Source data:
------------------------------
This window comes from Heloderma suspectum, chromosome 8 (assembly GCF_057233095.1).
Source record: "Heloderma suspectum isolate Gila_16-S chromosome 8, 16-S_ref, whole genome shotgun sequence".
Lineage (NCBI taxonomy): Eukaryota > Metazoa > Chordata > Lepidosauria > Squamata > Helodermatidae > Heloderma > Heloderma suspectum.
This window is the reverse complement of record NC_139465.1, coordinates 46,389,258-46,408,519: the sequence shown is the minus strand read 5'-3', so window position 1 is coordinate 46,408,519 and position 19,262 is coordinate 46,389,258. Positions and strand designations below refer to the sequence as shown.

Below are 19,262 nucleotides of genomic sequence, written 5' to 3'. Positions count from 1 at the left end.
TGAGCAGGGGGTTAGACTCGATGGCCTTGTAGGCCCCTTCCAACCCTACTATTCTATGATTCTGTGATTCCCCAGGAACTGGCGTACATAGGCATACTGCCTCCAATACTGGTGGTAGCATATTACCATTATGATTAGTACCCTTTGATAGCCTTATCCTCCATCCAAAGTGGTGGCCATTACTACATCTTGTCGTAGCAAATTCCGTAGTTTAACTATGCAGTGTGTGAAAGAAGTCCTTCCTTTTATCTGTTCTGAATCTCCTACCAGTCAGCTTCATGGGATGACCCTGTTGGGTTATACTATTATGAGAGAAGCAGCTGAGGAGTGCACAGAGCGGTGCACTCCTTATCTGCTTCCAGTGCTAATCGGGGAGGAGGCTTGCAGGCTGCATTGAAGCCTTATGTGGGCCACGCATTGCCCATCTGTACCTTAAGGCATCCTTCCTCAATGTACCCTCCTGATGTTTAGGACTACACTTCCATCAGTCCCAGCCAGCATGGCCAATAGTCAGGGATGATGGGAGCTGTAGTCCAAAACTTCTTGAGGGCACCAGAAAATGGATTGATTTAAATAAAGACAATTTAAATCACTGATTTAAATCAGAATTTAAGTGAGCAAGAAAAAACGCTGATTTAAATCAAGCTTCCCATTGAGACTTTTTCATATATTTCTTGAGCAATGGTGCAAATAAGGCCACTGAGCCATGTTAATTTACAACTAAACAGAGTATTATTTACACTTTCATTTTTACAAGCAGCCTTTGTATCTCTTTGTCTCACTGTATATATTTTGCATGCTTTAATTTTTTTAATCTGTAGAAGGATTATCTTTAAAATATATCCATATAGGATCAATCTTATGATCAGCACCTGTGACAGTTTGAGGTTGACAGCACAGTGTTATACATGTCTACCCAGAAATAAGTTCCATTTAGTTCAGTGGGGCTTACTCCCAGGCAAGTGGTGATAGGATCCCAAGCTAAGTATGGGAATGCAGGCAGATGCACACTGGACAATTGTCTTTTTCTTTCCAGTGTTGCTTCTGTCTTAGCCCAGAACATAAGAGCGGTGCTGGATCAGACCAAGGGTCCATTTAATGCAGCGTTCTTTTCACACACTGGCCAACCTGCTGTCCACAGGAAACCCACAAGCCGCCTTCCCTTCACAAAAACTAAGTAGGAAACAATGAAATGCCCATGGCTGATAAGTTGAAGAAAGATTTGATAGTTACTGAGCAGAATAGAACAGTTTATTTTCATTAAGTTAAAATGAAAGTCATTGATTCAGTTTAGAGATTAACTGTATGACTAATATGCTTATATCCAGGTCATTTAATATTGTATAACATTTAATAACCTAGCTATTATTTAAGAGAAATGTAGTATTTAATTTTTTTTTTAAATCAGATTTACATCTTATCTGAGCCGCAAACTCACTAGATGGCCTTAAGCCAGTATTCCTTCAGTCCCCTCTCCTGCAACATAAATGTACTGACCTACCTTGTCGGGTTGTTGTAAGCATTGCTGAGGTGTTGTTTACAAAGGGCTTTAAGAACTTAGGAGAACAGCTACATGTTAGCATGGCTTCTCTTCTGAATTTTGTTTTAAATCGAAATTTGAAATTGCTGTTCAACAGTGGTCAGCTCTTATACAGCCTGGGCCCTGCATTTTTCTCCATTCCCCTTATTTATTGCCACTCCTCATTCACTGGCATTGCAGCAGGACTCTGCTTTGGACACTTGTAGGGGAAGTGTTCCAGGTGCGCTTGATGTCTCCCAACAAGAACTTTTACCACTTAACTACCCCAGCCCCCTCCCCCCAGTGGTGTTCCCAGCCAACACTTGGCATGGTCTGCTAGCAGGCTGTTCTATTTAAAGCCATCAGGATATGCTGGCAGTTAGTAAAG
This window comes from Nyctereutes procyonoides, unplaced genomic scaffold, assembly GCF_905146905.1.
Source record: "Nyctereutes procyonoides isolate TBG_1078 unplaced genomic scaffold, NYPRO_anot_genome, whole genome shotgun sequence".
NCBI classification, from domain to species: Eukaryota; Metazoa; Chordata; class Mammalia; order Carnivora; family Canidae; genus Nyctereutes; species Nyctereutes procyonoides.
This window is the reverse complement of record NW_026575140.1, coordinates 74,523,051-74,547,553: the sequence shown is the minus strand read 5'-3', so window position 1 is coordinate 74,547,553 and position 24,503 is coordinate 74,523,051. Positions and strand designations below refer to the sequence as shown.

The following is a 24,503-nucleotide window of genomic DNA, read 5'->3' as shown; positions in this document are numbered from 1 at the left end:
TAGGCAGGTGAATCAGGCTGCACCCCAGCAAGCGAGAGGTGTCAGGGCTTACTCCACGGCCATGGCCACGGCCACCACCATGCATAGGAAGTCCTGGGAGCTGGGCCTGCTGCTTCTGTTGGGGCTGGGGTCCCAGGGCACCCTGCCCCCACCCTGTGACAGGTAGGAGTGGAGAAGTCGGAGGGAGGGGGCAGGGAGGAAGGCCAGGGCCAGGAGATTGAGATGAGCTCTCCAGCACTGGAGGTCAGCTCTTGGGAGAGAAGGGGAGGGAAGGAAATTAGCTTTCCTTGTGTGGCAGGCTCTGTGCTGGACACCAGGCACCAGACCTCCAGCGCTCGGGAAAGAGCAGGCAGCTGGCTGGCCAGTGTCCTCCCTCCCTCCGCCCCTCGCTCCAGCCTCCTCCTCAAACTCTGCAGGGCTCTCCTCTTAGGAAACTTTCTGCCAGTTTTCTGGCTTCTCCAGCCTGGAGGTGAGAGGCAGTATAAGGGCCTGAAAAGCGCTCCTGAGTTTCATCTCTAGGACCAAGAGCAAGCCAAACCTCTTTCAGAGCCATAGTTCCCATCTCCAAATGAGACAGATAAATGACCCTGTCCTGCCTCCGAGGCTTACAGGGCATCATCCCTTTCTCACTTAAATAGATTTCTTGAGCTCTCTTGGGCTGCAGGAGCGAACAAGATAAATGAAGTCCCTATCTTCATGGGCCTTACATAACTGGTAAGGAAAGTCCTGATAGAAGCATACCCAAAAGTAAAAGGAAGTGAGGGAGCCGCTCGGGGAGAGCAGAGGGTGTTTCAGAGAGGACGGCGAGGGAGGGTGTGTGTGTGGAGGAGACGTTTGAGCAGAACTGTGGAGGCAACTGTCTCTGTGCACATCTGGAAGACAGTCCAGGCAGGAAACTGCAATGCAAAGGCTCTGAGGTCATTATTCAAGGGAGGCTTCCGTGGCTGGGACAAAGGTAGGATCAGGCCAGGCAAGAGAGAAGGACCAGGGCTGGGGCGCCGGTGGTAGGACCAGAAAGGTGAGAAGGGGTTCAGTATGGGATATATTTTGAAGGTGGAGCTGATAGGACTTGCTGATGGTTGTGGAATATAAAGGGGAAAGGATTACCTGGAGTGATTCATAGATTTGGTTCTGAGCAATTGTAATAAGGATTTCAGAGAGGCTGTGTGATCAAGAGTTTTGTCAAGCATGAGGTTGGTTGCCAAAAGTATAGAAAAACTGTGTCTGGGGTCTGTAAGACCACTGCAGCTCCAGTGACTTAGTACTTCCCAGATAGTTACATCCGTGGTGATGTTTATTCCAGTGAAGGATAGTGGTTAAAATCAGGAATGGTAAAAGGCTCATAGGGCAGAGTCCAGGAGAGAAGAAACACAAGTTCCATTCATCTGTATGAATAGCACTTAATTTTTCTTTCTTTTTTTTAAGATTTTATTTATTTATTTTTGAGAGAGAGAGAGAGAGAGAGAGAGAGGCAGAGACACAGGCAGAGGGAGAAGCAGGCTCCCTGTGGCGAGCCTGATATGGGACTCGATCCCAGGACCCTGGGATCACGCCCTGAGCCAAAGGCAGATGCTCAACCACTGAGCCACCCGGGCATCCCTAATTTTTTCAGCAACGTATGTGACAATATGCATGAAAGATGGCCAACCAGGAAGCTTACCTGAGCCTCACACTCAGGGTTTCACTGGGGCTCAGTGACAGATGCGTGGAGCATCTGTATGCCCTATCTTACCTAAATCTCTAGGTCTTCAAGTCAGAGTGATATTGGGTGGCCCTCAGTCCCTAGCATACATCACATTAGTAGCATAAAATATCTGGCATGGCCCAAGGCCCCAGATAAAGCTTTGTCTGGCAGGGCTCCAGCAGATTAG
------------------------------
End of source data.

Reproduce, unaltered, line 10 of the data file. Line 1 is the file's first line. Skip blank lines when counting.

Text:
This window is the reverse complement of record NW_026575140.1, coordinates 74,523,051-74,547,553: the sequence shown is the minus strand read 5'-3', so window position 1 is coordinate 74,547,553 and position 24,503 is coordinate 74,523,051. Positions and strand designations below refer to the sequence as shown.